The space shuttle Challenger's crew of seven astronauts died in the explosion of their spacecraft during the launch of STS-51L on January 28, 1986, from NASA's Kennedy Space Center in Florida. The crew included Commander Francis R. (Dick) Scobee, Pilot Michael J. Smith, Mission Specialists Judith A. Resnik, Ronald E. McNair and Ellison S. Onizuka, Payload Specialist Gregory B. Jarvis and Sharon Christa McAuliffe, the first teacher to fly in space.

The public is invited to attend the service. Kennedy Space Center Visitor Complex will provide flowers for all ceremony guests and visitors throughout the morning to place at the memorial.

The Astronauts Memorial Foundation, a private, not-for-profit organization, built and maintains the Space Mirror Memorial, which was dedicated in 1991 to honor all astronauts who lost their lives on missions or during training and has since been designated a National Memorial by Congress.
Robert PearlmanThe Challenger Center for Space Education, which began in the wake of the loss of space shuttle Challenger, will mark the anniversary of the accident and its founding with a series of events.
On January 28, 1986, our nation lost seven heroes as the Challenger Space Shuttle was destroyed shortly after launch. It was a tragic day, etched in the minds of us all and in the history books of our nation.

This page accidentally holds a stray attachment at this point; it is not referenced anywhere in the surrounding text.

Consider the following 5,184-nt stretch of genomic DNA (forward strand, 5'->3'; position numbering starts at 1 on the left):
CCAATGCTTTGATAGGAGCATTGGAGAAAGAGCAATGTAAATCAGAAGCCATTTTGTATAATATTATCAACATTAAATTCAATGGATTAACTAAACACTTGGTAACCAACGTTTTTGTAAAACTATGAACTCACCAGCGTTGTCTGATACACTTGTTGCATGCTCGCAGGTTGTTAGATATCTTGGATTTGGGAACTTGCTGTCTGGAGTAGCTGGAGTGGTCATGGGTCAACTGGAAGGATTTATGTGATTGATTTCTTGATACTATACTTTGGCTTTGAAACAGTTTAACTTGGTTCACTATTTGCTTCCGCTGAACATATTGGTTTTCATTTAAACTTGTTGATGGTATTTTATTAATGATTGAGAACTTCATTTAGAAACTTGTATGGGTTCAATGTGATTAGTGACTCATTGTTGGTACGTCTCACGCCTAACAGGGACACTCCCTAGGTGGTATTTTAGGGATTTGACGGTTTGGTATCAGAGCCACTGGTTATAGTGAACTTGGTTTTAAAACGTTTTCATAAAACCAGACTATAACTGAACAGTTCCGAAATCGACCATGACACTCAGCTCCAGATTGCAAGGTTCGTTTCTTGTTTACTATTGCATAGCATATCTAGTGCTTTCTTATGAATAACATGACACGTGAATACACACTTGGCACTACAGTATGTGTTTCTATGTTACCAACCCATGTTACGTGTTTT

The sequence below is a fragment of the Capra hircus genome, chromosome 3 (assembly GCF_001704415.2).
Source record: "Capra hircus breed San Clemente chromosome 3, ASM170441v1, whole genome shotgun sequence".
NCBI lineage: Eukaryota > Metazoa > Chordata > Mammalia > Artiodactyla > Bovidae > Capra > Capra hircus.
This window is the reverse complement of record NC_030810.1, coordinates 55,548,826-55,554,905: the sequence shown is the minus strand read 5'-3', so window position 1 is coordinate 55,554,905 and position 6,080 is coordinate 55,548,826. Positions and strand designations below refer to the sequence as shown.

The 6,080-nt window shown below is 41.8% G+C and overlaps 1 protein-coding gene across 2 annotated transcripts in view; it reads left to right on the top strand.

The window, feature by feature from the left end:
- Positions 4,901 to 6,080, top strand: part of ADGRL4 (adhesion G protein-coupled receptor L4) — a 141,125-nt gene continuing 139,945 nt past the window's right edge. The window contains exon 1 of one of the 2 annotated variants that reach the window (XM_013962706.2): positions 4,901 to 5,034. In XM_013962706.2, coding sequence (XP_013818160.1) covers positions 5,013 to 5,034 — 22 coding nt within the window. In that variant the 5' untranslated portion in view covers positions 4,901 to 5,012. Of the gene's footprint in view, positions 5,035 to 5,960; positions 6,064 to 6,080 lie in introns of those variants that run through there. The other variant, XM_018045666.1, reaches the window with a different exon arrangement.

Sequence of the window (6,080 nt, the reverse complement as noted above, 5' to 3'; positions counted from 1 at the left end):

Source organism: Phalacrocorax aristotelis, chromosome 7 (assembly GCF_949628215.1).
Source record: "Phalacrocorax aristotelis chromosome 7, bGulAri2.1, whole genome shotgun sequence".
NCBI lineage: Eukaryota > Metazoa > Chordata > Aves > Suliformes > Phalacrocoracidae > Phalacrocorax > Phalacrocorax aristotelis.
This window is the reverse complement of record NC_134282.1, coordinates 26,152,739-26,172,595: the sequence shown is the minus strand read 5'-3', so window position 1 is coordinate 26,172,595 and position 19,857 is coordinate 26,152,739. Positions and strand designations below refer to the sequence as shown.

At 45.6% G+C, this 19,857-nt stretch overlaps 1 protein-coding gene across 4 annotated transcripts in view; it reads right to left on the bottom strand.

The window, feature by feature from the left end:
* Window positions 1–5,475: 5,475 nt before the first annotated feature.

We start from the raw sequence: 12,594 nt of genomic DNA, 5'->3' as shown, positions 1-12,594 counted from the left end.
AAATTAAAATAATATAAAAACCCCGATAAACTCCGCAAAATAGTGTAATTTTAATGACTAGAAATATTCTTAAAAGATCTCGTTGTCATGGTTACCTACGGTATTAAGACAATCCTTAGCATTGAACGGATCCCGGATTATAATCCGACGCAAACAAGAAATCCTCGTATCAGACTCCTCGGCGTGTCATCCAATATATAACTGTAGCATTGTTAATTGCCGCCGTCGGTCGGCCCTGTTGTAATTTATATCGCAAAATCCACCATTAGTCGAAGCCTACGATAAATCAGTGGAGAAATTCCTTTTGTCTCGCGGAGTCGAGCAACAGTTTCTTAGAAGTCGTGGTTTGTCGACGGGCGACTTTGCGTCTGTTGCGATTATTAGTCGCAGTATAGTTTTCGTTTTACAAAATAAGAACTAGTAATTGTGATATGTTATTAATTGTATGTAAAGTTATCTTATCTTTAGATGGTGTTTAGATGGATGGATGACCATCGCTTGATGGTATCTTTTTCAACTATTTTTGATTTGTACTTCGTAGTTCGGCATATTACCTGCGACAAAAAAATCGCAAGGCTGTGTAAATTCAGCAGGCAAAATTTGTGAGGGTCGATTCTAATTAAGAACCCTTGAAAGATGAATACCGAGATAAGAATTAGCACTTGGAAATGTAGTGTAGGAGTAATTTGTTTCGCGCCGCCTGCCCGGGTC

And yet tragedy let to triumph, as the families of the astronauts created an educational program to honor the astronauts and inspire the next generation. They formed the Challenger Center for Space Science Education, with a mission to "inspire, explore and learn". Now with a national network of 47 Challenger Learning Centers, the program takes students on simulated missions to space, reaching 400,000 students every year -- over 4,000,000 during our 25 year history.

Join us for a year-long series of events, as we honor the legacy of the Challenger 7 heroes – and celebrate the accomplishments of the Challenger Learning Center network.

    January 28, 2011

  • Astronaut Memorial - Kennedy Space Center
    9-10 a.m. EST: Dr. June Scobee Rodgers (wife of Challenger Commander Dick Scobee) will speak at the Astronaut Memorial

  • Houston Challenger Learning Center - Houston Museum of Natural Science
    9 a.m. - 2 p.m. CST: Media event at the first Challenger Learning Center, started in 1988

  • Challenger Inspires - Live Webcast
    1 - 2 p.m. CST: Live webcast hosted by Miles O'Brien
    • Simulated mission highlights
    • Interviews with students
    • Interactive Q&As for Challenger Learning Centers across America with special guests June Scobee Rodgers, Scott Parazynski, Gerry Griffin, John McCullough and Kevin Kregel
Additionally, local events are being organized at Challenger Learning Centers.
President George H. W. Bush's tribute to Challenger Center

A public service announcement from President George H. W. Bush, in which he pays tribute to Challenger Center's network of Challenger Learning Centers, a living legacy to the memory of the Challenger STS-51L crew.
KSCartistTwenty-five years ago today at my request Judy Resnik wrote and warm hand-written note to my niece encouraging her to "study hard in school. You can do anything you want if you get a good education."